Jason Vargas has done more than most people, myself included, thought he would this year. But now, after 169 1/3 innings pitched, it looks like some of it is catching up to him.
Part of that might be the workload, which is almost 80 more innings and counting than Vargas threw last year in establishing his major league high. And while he’s still a dozen innings shy of his all-time professional mark, set in 2005, most of that came in the minor leagues. Any pitcher will tell you the wear and tear on your arm is more severe in the majors than below. That’s because each pitch up here has to be a guy’s all-out best — with more rotation needed on the ball than at AA or AAA — or it will get hammered.
So, it’s hardly a shock that manager Daren Brown chose after today’s game to keep his rotation in alignment after Thursday’s day off. That leaves an extra day of rest for Vargas to work Sunday’s finale in Anaheim.
Brown talked after this game of monitoring Vargas’s arm.
“It is something we’ll look at,” he said.
In fact, it’s a big reason Brown pulled Vargas after only 4 1/3 innings today. Vargas was at 81 pitches already and Brown wanted to watch that.
It was also the way those pitches were being hammered that were of concern.
There were two home runs, a triple, two doubles and even some pretty long outs. It was after a flyout to left that was so deep the runner advanced from second to third on the play that Brown pulled his pitcher.
Vargas had a sense it wouldn’t be his day.
“You’re really not expecting Coco Crisp to hit one out of the yard on a fastball,” he said of the leadoff, first inning blast. “I mean, it was up but it was away. You just don’t expect him to drive that pitch out of the yard the second pitch of the game. So, I really can’t chalk that up to anything but bad luck.”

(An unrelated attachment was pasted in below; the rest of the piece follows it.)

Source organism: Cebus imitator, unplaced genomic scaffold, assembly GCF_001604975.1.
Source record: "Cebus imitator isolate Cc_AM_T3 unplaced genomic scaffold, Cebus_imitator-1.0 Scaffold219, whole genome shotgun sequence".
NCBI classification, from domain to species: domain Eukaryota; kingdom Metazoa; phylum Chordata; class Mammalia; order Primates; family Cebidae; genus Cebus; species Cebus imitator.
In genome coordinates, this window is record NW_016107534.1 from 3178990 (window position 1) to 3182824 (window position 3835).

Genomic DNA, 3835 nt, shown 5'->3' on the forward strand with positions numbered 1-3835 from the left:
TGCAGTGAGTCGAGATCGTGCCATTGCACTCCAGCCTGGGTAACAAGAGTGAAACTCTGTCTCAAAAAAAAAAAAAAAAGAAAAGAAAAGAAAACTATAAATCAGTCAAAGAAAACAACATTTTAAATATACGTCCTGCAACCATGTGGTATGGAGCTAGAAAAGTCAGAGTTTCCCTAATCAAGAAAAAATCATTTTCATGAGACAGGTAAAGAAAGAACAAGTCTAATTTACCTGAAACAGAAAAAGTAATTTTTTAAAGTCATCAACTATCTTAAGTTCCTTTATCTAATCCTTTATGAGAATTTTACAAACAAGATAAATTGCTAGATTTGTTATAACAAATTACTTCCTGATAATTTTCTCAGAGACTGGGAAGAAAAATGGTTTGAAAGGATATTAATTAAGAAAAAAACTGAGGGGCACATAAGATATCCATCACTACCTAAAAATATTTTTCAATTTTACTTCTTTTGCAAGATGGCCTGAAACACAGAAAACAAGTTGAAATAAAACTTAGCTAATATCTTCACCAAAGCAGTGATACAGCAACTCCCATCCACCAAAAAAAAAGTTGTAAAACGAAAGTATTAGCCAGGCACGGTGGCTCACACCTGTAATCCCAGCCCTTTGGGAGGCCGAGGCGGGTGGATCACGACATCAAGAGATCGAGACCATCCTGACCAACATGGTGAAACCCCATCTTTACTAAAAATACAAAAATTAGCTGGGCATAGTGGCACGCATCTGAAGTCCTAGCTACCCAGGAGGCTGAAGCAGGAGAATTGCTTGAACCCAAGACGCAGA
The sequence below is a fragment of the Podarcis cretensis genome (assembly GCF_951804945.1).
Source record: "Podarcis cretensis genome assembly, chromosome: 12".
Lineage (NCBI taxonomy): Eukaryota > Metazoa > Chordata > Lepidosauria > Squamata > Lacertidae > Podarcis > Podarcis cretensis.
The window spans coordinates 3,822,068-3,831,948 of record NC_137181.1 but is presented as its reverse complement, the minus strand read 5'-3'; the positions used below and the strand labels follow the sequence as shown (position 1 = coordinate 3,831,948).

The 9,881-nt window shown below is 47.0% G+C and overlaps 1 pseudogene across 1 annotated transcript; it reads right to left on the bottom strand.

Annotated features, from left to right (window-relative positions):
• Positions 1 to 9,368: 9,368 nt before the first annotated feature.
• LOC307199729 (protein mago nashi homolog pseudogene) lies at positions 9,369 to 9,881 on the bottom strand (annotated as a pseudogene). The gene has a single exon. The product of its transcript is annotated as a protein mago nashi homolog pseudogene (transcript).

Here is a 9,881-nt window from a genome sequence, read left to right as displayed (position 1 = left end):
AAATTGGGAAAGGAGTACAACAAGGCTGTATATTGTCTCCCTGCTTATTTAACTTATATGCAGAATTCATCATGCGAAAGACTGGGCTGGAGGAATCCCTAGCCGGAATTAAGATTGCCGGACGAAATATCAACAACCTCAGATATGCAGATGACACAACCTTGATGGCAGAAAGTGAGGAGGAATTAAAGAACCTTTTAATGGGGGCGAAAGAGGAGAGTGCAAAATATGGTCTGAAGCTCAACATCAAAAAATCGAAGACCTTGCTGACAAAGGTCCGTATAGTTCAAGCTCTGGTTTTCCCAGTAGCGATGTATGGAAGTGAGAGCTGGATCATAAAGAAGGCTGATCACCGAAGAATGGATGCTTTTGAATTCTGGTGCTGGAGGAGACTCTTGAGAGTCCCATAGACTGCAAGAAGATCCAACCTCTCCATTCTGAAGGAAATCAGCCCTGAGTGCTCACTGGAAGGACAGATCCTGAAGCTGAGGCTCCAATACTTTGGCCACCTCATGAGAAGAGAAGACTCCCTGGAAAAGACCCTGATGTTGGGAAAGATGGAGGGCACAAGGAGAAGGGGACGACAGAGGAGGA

Yes, but the ensuing Daric Barton triple was hit just as hard. Vargas acknowledged he gave up a few too many extra-base hits early on.
He also said he’d sensed hitters being a lot more patient with him the last seven or eight outings. As a result, he’s had to throw his fastball more to get strikes early in the count. Those fastballs can get hit if opponents sense they’re coming. After all, Vargas is not Randy Johnson.
Vargas’s words got me thinking about what opposing hitters know about Vargas now compared to earlier this season. This is his second go-around versus the A’s and hitters now have nearly a full season of video to study in regards to facing Vargas — compared to his partial year in and out of the rotation in 2009.
In other words, the book on him is growing. Could that be part of the problem?
“I think everybody gets to see everybody more and more and what they do and don’t do,” he said. “You’ve just got to expect that. You’ve got to make adjustments.”
If it’s a tiring arm that’s the problem, there isn’t much Vargas can do — other than get extra rest and have his pitch count limited the rest of the way.
But if part of this is opponents better knowing what to expect, then maybe some additional strategy tinkering is in order.
One thing’s for sure. Vargas has lost four in a row with a 7.23 ERA over that stretch. Prior to that, his ERA was 3.15.
It could just be a small rough patch. Or a sign of more. Vargas has allowed 18 homers this year and 10– including two today — have come in the seven weeks since the All-Star Break. Four have come the past four games.
Coincidence, or not? We’ll learn more the season’s final three weeks, beginning Sunday.